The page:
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Cycling Your Way To Happiness

November 10, 2014

“Buddha sits. I cycle. We are both enlightened.” Photo: Simon Roberts

The Bhutanese know a thing or two about happiness, and why it is important. And these days there is a lot of happiness coming from atop bicycles:

To ask a Bhutanese about happiness is akin to asking a Frenchman about wine or a Brazilian about soccer: It is the expected question, the question he is perhaps a bit weary of answering — yet he will gamely respond, unfolding not just a rote reply, but an admirably subtle disquisition. Gross National Happiness, or G.N.H., is the big talking point when it comes to Bhutan. It is also a source of intense debate, a fluid concept which, many Bhutanese contend, is often misunderstood, especially by the outside world.

“Here is the key point to understand about G.N.H.,” said Kinley Dorji, the head of Bhutan’s Ministry of Information and Communication. “Happiness itself is an individual pursuit. Gross National Happiness then becomes a responsibility of the state, to create an environment where citizens can pursue happiness. It’s not a guarantee of happiness by the government. It’s not a promise of happiness. But there is a responsibility to, you know, create the conditions for happiness.”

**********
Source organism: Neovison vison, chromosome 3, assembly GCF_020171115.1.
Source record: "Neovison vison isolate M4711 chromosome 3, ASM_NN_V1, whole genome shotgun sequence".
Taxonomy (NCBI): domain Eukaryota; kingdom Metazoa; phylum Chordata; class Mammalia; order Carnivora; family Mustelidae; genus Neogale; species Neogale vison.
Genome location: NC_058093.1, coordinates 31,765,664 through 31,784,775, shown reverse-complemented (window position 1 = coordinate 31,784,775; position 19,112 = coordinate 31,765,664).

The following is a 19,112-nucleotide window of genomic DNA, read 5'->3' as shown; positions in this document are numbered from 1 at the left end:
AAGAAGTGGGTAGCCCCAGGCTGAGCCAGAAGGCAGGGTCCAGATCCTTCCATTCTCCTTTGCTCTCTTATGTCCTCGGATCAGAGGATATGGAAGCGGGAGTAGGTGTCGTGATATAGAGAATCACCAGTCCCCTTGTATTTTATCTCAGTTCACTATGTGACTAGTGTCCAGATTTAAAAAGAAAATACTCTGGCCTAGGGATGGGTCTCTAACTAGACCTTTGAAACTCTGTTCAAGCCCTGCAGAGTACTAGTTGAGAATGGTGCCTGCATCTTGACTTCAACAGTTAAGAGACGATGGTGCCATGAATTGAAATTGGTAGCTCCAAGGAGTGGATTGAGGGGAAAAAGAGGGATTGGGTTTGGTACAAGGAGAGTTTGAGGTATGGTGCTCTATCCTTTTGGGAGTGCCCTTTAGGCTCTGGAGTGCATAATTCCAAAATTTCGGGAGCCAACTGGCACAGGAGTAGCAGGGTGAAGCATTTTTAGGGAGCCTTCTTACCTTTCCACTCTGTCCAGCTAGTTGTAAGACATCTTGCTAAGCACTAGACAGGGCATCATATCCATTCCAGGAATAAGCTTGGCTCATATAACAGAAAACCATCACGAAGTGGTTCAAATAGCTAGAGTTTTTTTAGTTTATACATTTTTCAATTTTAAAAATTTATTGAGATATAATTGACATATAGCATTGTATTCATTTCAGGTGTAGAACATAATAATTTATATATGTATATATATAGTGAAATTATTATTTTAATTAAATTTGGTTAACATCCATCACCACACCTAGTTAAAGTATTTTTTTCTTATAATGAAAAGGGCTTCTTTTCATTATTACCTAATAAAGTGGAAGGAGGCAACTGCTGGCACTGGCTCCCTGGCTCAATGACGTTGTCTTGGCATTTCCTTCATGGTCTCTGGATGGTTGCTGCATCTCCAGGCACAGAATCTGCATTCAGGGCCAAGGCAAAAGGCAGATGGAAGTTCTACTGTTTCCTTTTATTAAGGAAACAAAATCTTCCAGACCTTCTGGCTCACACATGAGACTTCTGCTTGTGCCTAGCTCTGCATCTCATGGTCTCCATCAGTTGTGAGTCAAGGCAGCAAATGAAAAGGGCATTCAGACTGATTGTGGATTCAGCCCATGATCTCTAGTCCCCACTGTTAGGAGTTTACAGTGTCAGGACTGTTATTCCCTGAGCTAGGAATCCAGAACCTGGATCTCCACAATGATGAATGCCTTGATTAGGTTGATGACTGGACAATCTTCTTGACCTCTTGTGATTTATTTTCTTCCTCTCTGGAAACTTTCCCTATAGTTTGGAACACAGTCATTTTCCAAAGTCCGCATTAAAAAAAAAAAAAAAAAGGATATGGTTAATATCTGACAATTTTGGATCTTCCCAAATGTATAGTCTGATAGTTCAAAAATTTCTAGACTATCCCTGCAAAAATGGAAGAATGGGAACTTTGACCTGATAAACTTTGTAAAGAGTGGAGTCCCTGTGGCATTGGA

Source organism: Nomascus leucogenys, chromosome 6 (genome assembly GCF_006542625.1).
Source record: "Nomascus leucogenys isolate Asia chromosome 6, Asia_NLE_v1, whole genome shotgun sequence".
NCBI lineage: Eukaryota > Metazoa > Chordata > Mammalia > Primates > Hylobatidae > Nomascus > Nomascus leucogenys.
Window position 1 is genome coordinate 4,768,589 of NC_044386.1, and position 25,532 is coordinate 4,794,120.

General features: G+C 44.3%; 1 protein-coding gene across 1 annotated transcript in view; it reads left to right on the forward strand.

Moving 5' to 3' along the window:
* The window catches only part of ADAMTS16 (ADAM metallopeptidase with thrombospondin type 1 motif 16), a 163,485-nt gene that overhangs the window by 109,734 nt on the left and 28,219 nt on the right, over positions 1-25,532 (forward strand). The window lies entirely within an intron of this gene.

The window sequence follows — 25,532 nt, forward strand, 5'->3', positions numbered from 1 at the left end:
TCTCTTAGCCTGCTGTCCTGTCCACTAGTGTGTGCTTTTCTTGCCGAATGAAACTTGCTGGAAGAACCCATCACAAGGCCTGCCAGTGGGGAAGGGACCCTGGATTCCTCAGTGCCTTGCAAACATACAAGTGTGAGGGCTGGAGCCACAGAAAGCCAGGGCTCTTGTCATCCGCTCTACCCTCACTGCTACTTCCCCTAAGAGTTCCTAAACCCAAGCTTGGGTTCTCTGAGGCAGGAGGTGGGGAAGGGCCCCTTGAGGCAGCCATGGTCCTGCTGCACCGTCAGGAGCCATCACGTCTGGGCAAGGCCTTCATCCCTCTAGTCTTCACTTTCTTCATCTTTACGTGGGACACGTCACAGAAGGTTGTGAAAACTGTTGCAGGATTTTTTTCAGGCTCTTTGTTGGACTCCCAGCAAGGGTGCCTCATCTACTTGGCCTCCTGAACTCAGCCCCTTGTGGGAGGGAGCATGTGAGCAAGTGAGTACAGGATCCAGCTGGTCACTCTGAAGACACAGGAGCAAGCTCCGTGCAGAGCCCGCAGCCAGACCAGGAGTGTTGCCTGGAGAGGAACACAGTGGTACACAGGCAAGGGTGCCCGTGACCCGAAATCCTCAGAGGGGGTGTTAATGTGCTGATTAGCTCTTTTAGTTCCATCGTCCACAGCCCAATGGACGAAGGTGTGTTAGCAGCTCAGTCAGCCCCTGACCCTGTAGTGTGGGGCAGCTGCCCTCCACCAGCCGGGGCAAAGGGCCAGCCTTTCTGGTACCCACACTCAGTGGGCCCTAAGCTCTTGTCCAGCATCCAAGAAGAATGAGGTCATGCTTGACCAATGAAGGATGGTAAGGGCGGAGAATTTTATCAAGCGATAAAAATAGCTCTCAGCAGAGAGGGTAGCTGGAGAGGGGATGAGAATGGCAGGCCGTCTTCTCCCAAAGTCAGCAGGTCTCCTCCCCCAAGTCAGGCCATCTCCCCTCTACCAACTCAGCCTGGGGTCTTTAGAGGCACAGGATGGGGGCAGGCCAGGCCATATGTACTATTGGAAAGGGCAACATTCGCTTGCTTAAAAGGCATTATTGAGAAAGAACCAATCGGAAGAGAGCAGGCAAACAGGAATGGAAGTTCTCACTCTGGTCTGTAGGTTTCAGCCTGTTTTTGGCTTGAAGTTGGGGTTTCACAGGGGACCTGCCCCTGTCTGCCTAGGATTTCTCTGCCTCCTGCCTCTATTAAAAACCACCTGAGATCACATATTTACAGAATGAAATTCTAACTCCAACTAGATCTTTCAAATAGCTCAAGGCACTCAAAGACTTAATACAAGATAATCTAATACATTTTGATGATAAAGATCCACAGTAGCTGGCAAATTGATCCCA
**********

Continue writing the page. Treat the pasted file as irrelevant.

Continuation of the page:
Dorji said: “When we say ‘happiness,’ we have to be very clear that it’s not fun, pleasure, thrill, excitement, all the temporary fleeting senses. It is permanent contentment — with life, with what you have. That lies within the self. Because the bigger house, the faster car, the nicer clothes, they don’t give you that contentment. G.N.H. means good governance. G.N.H. means preservation of traditional culture. And it means sustainable socio-economic development. Remember, here, that G.N.H. is a pun on G.D.P., Gross Domestic Product. We are making a distinction.”

There is another line of thinking about happiness that is gaining currency these days: that happiness is a thing — specifically, a bicycle. A favorite mantra of cycling-boosters goes like this: “You can’t buy happiness — but you can buy a bike, and that’s pretty close.” In 1896, Arthur Conan Doyle voiced the same sentiment, in less bumper-sticker-friendly fashion. “When the spirits are low,” Conan Doyle wrote, “when the day appears dark, when work becomes monotonous, when hope hardly seems worth having, just mount a bicycle and go out for a spin down the road, without the thought of anything but the ride you are taking.”

If you don’t cycle it is hard to explain. So all I can say is listen to the Bhutanese and hop on a bicycle some day. And as you pedal you will feel better about life. And your brain will produce important insights about work or family (I promise). And you will smile.

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